As the ranks of municipalities faced with severe budget shortfalls grow weekly – it was Woonsocket last week – Warwick is headed for finishing the fiscal year in the black, according to a memorandum issued to City Council members by finance director Ernest Zmyslinski.
According to the analysis of the first eight months of the fiscal year, expenditures are at 52.62 percent of the total budget. This is down from a customary 67 percent for this point in the year, Zmyslinski reported.
Nonetheless, revenues are running 67.32 percent of the projected $273.9 million for the year. Of that total, the largest source is property taxes, accounting for $212.8 million. As of Feb. 29, $145.5 million in taxes had been collected.
“On the financial side, the eight month report was indeed good news,” Mayor Scott Avedisian wrote in an email yesterday.
Asked how he saw city finances going forward, Avedisian pointed out that the budget process has started as well as talks with the city’s three major unions – fire, police and municipal employees.
“As we begin the next round of negotiations with the unions, we seek to protect the good bond rating and balance the costs effectively. And since we are in fact in the process of putting together a budget for next year, it is a welcome sign that this year’s budget is doing well and that there is no draw down on the surplus this year,” he said.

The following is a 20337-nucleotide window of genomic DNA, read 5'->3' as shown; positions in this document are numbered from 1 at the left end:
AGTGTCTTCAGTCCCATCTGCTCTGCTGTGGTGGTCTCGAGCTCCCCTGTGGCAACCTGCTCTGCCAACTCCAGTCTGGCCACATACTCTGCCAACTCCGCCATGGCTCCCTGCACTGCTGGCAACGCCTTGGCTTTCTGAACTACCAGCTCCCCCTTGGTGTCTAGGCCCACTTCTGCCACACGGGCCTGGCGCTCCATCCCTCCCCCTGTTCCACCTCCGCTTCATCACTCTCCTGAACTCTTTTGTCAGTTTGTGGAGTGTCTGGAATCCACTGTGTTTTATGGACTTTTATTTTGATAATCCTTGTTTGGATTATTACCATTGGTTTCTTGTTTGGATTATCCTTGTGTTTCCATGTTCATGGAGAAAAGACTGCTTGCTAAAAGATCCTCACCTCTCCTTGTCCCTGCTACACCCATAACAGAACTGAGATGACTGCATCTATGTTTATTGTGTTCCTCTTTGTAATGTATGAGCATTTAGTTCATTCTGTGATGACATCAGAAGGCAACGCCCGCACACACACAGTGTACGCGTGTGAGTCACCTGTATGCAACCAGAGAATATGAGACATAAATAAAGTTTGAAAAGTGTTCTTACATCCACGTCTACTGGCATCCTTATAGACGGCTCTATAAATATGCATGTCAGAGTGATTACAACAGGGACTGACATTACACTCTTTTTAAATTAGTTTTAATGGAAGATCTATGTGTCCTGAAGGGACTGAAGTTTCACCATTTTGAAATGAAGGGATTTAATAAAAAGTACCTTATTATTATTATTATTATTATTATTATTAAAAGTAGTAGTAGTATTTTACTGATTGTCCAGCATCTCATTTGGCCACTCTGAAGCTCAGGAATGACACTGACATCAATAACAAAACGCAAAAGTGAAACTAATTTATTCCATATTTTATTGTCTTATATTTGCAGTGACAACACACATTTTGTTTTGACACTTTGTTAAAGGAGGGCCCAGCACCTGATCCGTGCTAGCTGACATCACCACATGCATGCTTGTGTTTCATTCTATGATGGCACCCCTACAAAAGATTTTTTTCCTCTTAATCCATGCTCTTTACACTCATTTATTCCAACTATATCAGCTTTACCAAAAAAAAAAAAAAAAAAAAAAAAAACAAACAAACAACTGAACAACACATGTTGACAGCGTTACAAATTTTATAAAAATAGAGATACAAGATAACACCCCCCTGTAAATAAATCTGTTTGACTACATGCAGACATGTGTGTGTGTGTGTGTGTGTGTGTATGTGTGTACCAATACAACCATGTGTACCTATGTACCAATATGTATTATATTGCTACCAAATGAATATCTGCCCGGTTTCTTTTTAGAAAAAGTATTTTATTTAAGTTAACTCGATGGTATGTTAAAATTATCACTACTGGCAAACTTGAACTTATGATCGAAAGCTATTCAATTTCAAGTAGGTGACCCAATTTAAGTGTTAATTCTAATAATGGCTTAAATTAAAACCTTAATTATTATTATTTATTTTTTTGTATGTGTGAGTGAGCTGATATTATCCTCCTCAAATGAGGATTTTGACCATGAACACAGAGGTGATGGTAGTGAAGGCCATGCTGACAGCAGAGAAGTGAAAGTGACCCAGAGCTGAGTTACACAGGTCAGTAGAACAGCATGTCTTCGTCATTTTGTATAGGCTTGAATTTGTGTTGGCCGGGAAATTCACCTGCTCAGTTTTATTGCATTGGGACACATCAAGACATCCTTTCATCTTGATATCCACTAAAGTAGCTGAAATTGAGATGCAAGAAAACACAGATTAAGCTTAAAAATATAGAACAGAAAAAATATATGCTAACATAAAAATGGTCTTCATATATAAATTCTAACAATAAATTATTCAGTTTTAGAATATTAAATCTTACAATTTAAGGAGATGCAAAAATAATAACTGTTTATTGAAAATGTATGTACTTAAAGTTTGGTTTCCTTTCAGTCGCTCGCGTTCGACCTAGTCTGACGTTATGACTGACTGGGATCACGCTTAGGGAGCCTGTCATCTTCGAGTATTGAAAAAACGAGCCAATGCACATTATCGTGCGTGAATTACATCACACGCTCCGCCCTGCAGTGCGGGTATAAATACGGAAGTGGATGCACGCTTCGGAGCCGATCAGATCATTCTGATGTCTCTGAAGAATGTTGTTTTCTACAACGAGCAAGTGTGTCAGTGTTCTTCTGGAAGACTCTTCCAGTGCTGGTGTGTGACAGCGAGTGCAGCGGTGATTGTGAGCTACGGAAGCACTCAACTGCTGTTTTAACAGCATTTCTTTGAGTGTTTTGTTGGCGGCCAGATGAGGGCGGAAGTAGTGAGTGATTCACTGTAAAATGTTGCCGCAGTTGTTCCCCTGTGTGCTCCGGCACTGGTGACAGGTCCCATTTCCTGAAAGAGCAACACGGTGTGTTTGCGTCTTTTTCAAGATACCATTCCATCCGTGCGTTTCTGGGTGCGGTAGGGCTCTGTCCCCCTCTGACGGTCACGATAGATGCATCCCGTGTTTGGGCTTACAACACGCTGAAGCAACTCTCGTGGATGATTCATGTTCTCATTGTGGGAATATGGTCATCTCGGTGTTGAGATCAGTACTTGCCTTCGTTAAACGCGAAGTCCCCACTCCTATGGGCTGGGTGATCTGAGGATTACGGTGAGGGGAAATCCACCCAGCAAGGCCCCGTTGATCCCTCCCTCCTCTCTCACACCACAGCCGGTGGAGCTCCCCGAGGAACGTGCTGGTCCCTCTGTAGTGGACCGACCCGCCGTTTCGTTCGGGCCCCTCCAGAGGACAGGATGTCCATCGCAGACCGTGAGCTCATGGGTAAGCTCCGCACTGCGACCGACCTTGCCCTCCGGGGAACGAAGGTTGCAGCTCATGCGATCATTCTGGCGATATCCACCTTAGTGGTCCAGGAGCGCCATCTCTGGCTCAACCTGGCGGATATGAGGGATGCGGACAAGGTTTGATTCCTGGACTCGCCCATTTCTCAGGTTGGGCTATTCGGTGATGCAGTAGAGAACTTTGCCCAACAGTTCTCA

The analysis gives an overview of expenditures by key departments, showing that the Police and Fire departments are slightly ahead of their budget for this time, as is the automotive division of the Department of Public Works because of an encumbrance for gasoline.
As for Fire Department expenditures, Zmyslinski notes that the City Council reduced the mayor’s recommended budget for overtime.
“Overtime is the major area of concern,” Zmyslinski writes.
As of Feb. 29 the city had spent about $2 million in overtime and that based on the current trend the final amount could be as much as $3 million.
“Reductions in other Fire Department line items will help reduce the impact of the additional overtime expenditures but it is clear that this department will end the fiscal year with a deficit,” reads the report. Zmyslinski suggests savings from other departments will be needed to offset the deficit.
Yet, overall, Zmyslinski casts a positive picture.
“Based upon the information at this time, both the city and school department are expected to end the fiscal year on a positive note,” he concludes.
Avedisian attributes the city’s financial position, in part, to his policy of the past several years of not floating any new bonds even though voters approved them. He said the city’s bonded indebtedness is $18.7 million and schools are at $33.7 million. This does not include either sewer or water bonds that are paid for by revenues generated by those enterprise funds.
“But you can see that the fiscal constraints that we put into place are paying dividends,” the mayor said.